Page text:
Is Your Brain Fit?

As a programmer, I am constantly using my brain. It is a requirement of my job, and I keep brain “fit” by learning new coding techniques and applying them to solve all kinds of problem. It is part and parcel of a normal workday for me. (Having an incredible amount of curiosity doesn’t hurt either :)) I also ride a bicycle almost daily, which does quite a bit for brain fitness.

But, what about everybody else? How is the normal, average individual expected to maintain their brain fitness? Try these suggestions:

1) Eat your fruits and veggies. In one study of over 1,800 elderly men and women, researchers found that those who drank fruit or vegetable juice at least three times a week had a 75% less risk of developing Alzheimer’s than those who drank less than one glass per week.

2) Eat a healthy, balanced diet – and don’t forget your fats. One source of fat that appears to be vital to rebuilding and maintaining brain cells is fish. The omega-3 fatty acids that are found in high concentrations in cold-water fish like tuna and salmon, as well as in shellfish, are an important ingredient in building neural pathways that function properly. Nutritionists suggest including a source of omega-3 fatty acids in your diet at least three times a week. Tuna casserole, anyone?

3) Get social! In a study of over 2,500 men, those who had the least contact with friends and family were nearly 3 times as likely to develop dementia as those who had more active social lives. Social activity and maintaining family and social ties seem to stimulate the brain cells and keep them from atrophying.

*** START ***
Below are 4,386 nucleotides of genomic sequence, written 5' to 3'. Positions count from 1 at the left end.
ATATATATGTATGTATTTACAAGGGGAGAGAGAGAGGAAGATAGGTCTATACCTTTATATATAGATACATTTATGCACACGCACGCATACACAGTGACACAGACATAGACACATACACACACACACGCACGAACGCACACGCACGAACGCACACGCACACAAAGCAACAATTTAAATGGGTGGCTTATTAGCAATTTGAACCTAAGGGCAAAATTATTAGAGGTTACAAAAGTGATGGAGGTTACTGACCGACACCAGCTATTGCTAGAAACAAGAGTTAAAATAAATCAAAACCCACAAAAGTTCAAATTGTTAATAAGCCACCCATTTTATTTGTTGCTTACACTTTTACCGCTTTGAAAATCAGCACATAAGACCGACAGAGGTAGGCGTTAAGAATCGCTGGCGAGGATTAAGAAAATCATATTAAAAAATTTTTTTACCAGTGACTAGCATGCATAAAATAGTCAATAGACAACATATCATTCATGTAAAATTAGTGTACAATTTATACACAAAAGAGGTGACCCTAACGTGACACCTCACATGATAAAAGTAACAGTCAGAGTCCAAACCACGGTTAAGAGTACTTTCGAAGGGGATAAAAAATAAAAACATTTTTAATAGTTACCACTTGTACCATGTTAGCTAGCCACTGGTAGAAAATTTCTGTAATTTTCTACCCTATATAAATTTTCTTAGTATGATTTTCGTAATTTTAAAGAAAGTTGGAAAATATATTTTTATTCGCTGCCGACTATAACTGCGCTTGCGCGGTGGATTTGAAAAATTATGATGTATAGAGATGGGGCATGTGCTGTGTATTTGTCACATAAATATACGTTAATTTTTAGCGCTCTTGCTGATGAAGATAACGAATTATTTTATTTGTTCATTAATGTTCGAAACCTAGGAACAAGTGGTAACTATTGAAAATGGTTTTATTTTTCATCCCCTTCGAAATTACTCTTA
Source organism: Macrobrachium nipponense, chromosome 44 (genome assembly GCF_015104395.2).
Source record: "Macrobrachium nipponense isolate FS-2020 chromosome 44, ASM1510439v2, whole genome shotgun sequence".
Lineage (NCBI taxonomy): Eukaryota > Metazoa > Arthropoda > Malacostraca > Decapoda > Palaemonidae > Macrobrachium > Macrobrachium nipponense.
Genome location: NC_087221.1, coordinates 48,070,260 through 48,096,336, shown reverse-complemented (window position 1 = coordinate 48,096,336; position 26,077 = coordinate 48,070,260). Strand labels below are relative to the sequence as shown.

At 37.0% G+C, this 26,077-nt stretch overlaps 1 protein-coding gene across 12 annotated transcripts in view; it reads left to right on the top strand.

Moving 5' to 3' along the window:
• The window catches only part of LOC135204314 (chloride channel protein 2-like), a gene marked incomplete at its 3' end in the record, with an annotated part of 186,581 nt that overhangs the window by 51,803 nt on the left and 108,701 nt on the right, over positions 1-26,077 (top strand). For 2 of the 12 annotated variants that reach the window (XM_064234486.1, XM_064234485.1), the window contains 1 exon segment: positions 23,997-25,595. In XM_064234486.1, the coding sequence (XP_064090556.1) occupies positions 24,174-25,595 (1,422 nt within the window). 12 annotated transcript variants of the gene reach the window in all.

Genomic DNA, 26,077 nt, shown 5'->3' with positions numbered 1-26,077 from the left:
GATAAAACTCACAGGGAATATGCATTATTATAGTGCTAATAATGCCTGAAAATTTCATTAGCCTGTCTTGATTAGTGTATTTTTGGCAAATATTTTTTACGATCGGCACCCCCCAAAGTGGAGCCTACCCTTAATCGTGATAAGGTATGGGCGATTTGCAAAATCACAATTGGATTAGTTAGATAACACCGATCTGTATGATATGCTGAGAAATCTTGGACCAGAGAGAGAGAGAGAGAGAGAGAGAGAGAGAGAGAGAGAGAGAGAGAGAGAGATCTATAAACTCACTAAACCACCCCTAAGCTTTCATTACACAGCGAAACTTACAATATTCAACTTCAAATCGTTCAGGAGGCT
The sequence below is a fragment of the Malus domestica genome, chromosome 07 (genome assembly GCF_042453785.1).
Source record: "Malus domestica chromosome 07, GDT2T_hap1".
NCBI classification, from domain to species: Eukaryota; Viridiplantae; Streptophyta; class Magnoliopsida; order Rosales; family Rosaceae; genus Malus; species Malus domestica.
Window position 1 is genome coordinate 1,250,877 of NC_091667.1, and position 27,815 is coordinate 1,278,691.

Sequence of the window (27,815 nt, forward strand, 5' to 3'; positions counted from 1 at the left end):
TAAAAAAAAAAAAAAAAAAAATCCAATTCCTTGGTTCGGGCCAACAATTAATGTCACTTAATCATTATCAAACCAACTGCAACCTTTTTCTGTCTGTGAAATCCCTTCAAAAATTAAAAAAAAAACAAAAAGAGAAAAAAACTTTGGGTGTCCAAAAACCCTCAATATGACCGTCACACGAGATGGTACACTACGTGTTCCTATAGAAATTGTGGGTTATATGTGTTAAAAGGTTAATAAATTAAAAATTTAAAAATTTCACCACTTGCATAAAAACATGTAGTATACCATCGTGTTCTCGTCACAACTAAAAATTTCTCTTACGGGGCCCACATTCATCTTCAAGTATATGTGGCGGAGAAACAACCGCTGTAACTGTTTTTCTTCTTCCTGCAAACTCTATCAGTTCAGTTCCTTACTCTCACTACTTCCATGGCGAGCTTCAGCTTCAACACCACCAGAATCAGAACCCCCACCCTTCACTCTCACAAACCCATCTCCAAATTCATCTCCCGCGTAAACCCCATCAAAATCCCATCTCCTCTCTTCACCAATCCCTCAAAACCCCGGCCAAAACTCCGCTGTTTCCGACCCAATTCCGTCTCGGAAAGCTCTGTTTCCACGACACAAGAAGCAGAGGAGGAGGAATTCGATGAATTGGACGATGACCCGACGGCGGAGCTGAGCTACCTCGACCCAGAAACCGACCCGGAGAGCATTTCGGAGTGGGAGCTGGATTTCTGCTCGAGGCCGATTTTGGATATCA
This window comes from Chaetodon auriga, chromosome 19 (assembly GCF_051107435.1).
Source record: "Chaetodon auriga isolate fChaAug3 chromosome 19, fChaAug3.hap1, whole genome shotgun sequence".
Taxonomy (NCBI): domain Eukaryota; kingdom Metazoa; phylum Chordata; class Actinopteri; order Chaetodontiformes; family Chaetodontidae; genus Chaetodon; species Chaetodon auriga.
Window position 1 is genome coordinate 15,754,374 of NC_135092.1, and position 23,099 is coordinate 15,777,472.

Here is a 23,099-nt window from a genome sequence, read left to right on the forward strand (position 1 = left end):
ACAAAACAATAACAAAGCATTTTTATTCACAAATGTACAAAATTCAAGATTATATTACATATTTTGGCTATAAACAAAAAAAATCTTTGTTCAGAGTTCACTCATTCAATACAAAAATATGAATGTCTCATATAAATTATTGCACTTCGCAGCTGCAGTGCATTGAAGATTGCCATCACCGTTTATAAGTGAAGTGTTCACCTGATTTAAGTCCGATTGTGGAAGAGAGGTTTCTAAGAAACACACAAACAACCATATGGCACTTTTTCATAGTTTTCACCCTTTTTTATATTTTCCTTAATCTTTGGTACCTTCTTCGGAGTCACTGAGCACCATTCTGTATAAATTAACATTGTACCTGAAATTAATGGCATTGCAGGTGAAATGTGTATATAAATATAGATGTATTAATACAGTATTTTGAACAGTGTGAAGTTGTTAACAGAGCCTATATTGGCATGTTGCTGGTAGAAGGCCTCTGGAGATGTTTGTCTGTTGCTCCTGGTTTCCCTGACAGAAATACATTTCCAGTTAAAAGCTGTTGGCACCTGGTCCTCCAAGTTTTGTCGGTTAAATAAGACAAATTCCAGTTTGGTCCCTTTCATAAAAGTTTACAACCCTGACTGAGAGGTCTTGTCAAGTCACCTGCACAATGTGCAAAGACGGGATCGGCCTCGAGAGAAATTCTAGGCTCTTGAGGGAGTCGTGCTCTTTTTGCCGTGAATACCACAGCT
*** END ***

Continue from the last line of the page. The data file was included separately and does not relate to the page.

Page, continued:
4) Stay physically active. In one study of almost 500 adult children of parents with Alzheimer’s Disease, researchers found that those who exercised regularly scored better on memory and problem solving tasks than those who were sedentary. It may be that exercise, which promotes healthy circulation and gets the blood flowing through your entire body, helps nourish the brain by getting more nutrients to it on a regular basis.

4) Exercise your brain. Recent studies strongly suggest that elderly people – including those with Alzheimer’s Disease, can improve their memories with practice. Researcher suggest that activities like crossword puzzles, memory games and challenging mental activities could help the brain create new neural pathways as old brain cells die off. Get out the word-search books and have some mental fun!

An easy and fun way to get that essential brain exercise is to visit

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